2. Professor Alison Finlay, Birkbeck, University of London
‘Óláfr Tryggvason Expanded: Christianizing Zeal and Pagan Sympathy’
Flateyjarbók takes to an extreme the tendency to expansion in late kings’ saga compilations, where the base text of Snorri Sturluson’s Heimskringla is interwoven with interpolations from a wide range of other texts, incorporating widely varying styles in a comprehensive hybrid text. Taking the example of Óláfs saga Tryggvasonar, this paper examines the technique of the compiler in the treatment of a number of Conversion episodes, where the proselytising zeal of the king is juxtaposed with a number of surprisingly sympathetic representations of the paganism he is credited with overturning.
3. Megan Arnott, Western Michigan University
‘The revised Flateyjarbók – The manuscript with the addition of the saga of Magnús and Haraldr’
In the fifteenth century, a whole section, now the tenth, eleventh and twelfth quires of the manuscript, was added containing Magnúss saga góða ok Haralds harðráða (including the eleven þættir, which, as Ármann Jakobsson points out, should be thought of as part of the saga). Because it was not included in the original compilation, it cannot necessarily be included in a discussion of the original direction of the manuscript. However, examining how the manuscript is different with its addition can add to the discussion of how Icelanders of the next few generations viewed the manuscript and lead to speculation about why it was kept out or eventually added.
More work still needs to be done comparing the content of this saga with the other sagas in the manuscript, but initial investigations suggest that juxtaposition of Magnúss saga góða ok Haralds harðráða with the other texts, simultaneously brings out the secularity of the stories of other kings like Óláfs saga helga and Óláfs saga Tryggvasonar, while also emphasizing Magnús and Haraldr’s connection to St. Óláfr and the Christian nature of that story. Its further emphasis on the contributions of Icelanders, further contributes to the theme of Icelandic and Norwegian cooperation. Its absence emphasizes the manuscript as part of a textual tradition about kings, not needing to fill in the period from 1030-1177 because it is well covered elsewhere. Its addition indicates a re-evaluation (or a confirmation) of the manuscript as a representation of a complete collection. Its addition adds to Elizabeth Ashman Rowe’s conclusions that the manuscript serves of to commemorate the passing of the Norwegian dynasty from the perspective of Icelanders.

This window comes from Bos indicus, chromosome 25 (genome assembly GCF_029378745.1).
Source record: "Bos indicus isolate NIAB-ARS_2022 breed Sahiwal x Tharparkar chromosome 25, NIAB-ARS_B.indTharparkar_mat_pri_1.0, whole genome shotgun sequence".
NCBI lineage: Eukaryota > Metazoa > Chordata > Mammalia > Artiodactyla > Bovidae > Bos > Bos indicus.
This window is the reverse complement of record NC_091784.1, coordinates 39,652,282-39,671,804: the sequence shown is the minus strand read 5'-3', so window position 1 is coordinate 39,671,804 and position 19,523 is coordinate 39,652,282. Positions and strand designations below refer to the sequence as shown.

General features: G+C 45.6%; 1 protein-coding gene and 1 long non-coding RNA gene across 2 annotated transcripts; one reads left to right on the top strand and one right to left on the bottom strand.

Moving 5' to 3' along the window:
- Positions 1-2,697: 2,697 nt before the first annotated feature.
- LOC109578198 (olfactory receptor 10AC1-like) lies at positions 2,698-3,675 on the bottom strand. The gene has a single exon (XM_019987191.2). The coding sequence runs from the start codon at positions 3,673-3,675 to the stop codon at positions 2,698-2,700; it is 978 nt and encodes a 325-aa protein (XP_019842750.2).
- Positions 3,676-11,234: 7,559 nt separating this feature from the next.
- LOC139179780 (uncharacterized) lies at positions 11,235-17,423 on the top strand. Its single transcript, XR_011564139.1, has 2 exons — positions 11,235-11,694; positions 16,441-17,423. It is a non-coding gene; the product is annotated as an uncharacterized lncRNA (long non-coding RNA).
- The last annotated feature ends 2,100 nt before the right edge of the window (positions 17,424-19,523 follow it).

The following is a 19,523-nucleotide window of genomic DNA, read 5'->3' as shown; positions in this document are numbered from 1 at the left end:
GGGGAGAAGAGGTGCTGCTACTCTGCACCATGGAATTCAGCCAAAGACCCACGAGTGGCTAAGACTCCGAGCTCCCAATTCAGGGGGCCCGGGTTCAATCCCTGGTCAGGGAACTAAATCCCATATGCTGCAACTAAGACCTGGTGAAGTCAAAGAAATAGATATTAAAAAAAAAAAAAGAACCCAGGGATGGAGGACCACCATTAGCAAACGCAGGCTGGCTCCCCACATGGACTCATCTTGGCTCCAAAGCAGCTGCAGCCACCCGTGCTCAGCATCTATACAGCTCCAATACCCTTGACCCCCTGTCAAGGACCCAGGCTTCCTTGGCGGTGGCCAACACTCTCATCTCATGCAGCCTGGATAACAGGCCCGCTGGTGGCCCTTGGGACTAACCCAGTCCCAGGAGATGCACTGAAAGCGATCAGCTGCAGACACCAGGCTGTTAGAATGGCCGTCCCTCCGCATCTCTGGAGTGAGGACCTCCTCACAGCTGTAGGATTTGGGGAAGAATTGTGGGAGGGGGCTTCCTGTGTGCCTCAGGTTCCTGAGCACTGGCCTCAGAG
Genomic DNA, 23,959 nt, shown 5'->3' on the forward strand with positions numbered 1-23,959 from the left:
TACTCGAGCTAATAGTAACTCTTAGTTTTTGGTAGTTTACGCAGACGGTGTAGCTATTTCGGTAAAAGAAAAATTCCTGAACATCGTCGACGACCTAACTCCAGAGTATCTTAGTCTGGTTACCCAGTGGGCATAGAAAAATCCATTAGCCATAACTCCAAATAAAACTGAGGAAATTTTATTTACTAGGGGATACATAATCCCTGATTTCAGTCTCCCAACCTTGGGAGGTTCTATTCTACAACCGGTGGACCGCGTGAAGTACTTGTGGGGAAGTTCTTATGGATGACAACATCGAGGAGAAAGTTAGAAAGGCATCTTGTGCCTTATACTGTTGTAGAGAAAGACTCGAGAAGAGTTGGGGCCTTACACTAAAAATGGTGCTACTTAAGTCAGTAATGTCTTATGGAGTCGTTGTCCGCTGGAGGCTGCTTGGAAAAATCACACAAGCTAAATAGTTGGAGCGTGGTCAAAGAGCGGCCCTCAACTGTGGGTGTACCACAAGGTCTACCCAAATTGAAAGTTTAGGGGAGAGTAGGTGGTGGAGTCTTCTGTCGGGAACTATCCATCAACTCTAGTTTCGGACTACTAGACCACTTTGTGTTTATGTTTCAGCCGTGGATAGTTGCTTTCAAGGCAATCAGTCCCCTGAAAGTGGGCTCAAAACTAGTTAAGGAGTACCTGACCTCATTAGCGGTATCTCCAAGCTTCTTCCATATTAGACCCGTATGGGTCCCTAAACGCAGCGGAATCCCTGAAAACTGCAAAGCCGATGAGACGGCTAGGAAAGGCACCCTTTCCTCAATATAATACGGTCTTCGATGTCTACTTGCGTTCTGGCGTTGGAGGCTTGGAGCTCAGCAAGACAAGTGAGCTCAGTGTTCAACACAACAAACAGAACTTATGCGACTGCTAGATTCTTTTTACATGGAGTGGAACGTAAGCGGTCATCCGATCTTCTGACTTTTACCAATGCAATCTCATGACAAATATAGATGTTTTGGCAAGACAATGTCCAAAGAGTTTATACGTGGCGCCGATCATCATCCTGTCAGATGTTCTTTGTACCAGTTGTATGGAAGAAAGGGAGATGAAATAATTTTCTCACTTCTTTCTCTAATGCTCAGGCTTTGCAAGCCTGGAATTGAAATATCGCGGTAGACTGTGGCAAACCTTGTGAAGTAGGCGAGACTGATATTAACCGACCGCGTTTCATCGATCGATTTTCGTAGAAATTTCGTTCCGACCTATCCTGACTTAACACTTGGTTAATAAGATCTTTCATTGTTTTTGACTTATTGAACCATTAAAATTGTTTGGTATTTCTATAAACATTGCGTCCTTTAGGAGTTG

Kate Heslop has a BSc in Geology from the University of Auckland and a PhD in Old Norse from the University of Sydney. She has written extensively on skaldic poetry and contributed new editions to the Skaldic Poetry of the Scandinavian Middle Ages project. She is Associate Professor in the Department of Scandinavian, University of California, Berkeley.
Alison Finlay is Professor in Medieval English and Icelandic Literature at Birkbeck, University of London. She has written widely on Old Icelandic Family and Kings’ Sagas and skaldic poetry. She has published translations of many Old Icelandic texts including Heimskringla, and is currently translating Flateyjarbók for the Saga Heritage Foundation.
Megan Arnott has a BA from Queens University and an MA in Norse and Viking Studies from Nottingham University. Since 2012 she has been working on a PhD at Western Michigan University on characterizations of Haraldr harðráði.